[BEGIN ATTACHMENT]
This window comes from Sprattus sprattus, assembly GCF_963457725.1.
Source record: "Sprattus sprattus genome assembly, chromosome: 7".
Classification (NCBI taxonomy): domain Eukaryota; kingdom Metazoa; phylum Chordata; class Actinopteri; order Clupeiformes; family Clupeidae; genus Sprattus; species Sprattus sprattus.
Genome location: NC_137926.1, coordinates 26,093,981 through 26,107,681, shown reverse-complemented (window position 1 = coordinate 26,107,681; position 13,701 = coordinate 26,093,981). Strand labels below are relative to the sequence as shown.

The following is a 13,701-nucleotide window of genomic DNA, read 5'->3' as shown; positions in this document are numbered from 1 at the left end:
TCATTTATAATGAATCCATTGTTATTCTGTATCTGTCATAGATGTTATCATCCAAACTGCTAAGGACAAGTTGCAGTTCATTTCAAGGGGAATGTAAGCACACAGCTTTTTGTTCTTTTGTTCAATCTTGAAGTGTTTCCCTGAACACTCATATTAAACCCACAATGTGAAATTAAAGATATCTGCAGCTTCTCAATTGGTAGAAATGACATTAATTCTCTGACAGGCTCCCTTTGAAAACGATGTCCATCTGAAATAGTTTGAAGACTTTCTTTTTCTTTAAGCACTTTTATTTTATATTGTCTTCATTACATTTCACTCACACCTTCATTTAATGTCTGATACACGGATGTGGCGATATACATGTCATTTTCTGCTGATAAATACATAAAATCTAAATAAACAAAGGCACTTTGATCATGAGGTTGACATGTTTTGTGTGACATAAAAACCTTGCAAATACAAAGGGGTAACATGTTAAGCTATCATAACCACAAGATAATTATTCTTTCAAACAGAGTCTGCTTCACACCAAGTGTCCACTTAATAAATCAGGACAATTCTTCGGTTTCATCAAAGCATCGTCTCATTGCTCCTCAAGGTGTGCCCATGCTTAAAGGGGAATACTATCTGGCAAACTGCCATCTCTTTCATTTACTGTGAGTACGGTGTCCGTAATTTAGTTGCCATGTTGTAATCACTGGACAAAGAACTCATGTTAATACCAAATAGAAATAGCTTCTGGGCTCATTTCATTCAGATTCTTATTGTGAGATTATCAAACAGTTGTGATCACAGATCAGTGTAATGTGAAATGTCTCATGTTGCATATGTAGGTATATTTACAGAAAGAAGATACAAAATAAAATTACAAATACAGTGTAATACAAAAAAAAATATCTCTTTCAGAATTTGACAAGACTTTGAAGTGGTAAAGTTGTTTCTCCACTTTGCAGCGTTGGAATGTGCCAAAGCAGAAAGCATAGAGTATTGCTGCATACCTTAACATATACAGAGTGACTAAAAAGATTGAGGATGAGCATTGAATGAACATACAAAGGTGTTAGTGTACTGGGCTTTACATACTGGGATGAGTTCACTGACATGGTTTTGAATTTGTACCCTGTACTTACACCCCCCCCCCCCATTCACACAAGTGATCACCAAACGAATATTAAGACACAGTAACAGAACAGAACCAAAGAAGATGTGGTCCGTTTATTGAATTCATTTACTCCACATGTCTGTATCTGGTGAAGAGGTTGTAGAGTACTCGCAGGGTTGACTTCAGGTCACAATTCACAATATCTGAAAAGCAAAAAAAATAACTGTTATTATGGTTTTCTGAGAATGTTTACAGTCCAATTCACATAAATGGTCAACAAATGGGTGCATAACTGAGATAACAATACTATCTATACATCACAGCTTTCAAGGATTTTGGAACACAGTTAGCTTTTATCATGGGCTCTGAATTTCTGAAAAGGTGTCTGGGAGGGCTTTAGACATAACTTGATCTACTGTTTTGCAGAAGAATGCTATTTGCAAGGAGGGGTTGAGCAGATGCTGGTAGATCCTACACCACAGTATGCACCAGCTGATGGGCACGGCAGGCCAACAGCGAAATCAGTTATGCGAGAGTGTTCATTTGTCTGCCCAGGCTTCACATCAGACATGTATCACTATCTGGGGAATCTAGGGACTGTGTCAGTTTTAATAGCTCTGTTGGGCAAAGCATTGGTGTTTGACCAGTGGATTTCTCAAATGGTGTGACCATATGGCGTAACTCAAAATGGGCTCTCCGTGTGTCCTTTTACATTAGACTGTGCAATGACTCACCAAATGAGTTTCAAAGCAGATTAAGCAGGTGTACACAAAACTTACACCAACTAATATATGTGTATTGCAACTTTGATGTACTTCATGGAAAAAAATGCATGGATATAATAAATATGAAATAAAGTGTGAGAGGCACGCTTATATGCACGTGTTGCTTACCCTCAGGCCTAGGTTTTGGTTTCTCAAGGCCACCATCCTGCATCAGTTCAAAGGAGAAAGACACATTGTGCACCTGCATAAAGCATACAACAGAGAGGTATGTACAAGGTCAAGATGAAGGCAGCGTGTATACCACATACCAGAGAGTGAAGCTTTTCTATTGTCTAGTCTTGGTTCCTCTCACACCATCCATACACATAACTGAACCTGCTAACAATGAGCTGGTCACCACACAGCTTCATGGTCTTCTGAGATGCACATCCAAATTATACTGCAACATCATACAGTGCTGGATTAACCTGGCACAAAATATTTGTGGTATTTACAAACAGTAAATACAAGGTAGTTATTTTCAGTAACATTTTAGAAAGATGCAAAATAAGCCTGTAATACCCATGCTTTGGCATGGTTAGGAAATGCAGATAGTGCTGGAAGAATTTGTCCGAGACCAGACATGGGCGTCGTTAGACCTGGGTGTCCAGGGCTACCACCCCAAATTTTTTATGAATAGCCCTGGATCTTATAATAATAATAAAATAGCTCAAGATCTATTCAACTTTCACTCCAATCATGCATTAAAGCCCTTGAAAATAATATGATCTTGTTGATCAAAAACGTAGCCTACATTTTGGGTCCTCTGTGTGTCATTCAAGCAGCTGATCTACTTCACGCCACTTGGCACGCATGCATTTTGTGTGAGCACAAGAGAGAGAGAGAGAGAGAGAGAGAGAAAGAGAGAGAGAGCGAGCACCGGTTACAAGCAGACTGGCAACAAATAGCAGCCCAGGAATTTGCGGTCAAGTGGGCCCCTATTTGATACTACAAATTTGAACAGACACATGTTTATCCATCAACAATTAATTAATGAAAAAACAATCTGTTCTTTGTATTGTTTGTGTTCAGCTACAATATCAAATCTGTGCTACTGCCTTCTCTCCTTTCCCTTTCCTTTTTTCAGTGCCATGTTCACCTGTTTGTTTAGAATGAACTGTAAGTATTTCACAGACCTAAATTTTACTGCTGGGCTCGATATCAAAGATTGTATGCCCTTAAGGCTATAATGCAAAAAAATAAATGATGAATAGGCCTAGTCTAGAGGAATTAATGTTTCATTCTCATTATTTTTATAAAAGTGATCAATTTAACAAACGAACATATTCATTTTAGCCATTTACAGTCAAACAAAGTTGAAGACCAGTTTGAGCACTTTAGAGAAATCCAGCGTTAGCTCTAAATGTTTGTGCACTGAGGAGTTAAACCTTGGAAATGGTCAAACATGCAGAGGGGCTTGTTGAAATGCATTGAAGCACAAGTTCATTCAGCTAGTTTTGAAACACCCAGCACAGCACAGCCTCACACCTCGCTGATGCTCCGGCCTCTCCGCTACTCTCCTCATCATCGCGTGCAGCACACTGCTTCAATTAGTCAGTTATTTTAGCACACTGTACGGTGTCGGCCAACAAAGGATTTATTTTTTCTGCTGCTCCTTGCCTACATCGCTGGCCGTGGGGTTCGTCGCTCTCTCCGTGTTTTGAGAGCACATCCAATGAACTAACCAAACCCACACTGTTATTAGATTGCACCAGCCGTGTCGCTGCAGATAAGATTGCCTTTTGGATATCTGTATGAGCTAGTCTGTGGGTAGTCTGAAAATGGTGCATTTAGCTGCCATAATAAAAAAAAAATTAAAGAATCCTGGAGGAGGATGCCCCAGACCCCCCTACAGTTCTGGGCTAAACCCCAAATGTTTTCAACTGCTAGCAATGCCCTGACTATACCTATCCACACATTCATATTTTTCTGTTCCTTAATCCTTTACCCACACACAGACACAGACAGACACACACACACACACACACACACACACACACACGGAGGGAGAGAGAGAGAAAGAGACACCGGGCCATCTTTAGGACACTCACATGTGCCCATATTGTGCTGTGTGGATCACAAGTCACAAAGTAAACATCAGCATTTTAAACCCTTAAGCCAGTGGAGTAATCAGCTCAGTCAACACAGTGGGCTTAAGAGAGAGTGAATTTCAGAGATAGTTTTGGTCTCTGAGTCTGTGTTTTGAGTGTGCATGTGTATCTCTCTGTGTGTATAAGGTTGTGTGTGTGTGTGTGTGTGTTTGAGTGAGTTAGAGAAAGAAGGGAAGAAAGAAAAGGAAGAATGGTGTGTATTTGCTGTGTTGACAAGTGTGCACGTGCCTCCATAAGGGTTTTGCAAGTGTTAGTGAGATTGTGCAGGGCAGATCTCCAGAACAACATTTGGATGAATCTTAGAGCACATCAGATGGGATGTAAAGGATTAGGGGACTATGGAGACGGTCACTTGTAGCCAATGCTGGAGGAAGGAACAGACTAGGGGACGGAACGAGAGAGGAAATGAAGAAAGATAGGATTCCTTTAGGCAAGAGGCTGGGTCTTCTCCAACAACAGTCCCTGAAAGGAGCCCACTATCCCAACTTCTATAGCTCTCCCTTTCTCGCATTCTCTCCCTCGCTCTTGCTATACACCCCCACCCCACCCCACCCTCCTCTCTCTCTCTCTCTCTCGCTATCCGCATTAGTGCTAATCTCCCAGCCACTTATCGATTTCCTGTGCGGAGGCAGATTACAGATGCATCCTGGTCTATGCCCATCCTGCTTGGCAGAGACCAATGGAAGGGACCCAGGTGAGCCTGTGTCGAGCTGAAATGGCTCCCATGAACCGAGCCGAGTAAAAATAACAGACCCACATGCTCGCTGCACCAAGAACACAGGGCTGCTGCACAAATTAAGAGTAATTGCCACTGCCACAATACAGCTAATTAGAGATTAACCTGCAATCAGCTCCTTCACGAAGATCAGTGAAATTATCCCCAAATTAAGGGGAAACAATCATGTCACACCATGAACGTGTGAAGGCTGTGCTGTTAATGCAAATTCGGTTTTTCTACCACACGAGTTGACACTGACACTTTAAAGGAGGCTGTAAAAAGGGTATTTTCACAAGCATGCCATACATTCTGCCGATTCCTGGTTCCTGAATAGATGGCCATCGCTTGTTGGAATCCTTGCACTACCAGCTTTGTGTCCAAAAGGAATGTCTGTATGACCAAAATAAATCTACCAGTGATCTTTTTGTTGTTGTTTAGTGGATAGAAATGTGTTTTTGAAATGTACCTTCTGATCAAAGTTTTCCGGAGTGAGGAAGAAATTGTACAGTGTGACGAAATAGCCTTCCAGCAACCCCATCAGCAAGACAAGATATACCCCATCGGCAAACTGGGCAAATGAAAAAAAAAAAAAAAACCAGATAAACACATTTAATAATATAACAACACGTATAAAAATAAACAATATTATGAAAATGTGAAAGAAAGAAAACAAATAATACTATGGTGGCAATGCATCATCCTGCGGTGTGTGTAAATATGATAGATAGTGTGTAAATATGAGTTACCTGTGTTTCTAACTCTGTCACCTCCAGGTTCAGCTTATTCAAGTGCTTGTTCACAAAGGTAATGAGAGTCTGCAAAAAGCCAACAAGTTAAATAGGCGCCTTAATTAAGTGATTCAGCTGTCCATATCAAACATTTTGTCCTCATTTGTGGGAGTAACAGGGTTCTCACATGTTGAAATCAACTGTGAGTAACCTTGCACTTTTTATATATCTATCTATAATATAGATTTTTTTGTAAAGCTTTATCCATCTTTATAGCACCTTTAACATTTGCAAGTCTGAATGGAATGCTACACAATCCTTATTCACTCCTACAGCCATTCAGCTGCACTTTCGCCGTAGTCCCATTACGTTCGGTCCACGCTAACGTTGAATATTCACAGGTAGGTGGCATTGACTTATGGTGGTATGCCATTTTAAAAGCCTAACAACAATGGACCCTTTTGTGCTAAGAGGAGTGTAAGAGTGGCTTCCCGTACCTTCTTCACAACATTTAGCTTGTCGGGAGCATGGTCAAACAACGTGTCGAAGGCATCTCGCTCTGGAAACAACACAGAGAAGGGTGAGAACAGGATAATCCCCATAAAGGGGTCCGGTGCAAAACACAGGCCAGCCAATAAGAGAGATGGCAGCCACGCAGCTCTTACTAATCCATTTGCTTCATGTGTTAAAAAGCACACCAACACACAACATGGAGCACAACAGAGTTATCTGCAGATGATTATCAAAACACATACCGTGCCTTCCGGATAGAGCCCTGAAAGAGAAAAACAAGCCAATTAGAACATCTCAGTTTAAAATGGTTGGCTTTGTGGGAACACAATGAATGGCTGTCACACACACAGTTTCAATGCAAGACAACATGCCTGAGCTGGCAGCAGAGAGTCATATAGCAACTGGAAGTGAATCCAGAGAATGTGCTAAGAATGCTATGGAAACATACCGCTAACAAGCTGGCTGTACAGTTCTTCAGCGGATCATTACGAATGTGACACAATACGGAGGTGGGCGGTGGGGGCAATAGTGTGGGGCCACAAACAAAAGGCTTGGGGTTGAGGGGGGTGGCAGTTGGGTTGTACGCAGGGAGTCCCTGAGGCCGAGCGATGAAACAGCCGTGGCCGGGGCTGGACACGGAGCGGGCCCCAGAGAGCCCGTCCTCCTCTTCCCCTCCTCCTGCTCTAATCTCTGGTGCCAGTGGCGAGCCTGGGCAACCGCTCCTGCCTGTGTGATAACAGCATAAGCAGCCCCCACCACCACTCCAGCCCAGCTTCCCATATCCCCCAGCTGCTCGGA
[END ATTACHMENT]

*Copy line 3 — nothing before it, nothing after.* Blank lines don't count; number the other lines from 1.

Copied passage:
Classification (NCBI taxonomy): domain Eukaryota; kingdom Metazoa; phylum Chordata; class Actinopteri; order Clupeiformes; family Clupeidae; genus Sprattus; species Sprattus sprattus.